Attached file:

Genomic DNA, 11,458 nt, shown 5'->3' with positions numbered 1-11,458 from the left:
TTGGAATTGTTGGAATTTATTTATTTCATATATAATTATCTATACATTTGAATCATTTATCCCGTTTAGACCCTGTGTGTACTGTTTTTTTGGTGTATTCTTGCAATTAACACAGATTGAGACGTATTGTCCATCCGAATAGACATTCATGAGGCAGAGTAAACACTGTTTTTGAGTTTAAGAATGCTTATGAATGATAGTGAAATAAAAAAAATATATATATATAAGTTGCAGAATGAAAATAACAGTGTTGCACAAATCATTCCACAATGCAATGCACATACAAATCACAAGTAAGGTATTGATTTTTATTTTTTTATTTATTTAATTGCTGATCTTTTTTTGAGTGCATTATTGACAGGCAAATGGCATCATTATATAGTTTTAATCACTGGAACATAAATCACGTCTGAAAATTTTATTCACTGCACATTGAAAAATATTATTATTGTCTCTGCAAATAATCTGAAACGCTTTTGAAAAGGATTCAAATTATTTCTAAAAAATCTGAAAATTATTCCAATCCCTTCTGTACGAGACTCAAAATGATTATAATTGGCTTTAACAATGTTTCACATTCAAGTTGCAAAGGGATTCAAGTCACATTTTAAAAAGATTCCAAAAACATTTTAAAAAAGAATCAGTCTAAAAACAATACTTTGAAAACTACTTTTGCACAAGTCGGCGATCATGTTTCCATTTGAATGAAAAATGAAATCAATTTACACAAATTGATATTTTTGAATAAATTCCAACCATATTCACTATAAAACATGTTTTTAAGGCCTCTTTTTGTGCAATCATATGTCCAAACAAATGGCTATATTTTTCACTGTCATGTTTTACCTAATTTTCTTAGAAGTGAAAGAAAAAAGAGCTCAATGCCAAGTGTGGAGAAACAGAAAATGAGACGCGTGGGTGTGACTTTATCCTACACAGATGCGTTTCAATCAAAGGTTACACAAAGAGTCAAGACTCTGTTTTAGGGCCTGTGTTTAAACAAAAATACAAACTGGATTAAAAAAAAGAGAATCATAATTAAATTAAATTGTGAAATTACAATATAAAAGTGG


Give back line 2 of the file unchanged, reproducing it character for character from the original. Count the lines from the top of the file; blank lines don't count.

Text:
TTGGAATTGTTGGAATTTATTTATTTCATATATAATTATCTATACATTTGAATCATTTATCCCGTTTAGACCCTGTGTGTACTGTTTTTTTGGTGTATTCTTGCAATTAACACAGATTGAGACGTATTGTCCATCCGAATAGACATTCATGAGGCAGAGTAAACACTGTTTTTGAGTTTAAGAATGCTTATGAATGATAGTGAAATAAAAAAAATATATATATATAAGTTGCAGAATGAAAATAACAGTGTTGCACAAATCATTCCACAATGCAATGCACATACAAATCACAAGTAAGGTATTGATTTTTATTTTTTTATTTATTTAATTGCTGATCTTTTTTTGAGTGCATTATTGACAGGCAAATGGCATCATTATATAGTTTTAATCACTGGAACATAAATCACGTCTGAAAATTTTATTCACTGCACATTGAAAAATATTATTATTGTCTCTGCAAATAATCTGAAACGCTTTTGAAAAGGATTCAAATTATTTCTAAAAAATCTGAAAATTATTCCAATCCCTTCTGTACGAGACTCAAAATGATTATAATTGGCTTTAACAATGTTTCACATTCAAGTTGCAAAGGGATTCAAGTCACATTTTAAAAAGATTCCAAAAACATTTTAAAAAAGAATCAGTCTAAAAACAATACTTTGAAAACTACTTTTGCACAAGTCGGCGATCATGTTTCCATTTGAATGAAAAATGAAATCAATTTACACAAATTGATATTTTTGAATAAATTCCAACCATATTCACTATAAAACATGTTTTTAAGGCCTCTTTTTGTGCAATCATATGTCCAAACAAATGGCTATATTTTTCACTGTCATGTTTTACCTAATTTTCTTAGAAGTGAAAGAAAAAAGAGCTCAATGCCAAGTGTGGAGAAACAGAAAATGAGACGCGTGGGTGTGACTTTATCCTACACAGATGCGTTTCAATCAAAGGTTACACAAAGAGTCAAGACTCTGTTTTAGGGCCTGTGTTTAAACAAAAATACAAACTGGATTAAAAAAAAGAGAATCATAATTAAATTAAATTGTGAAATTACAATATAAAAGTGG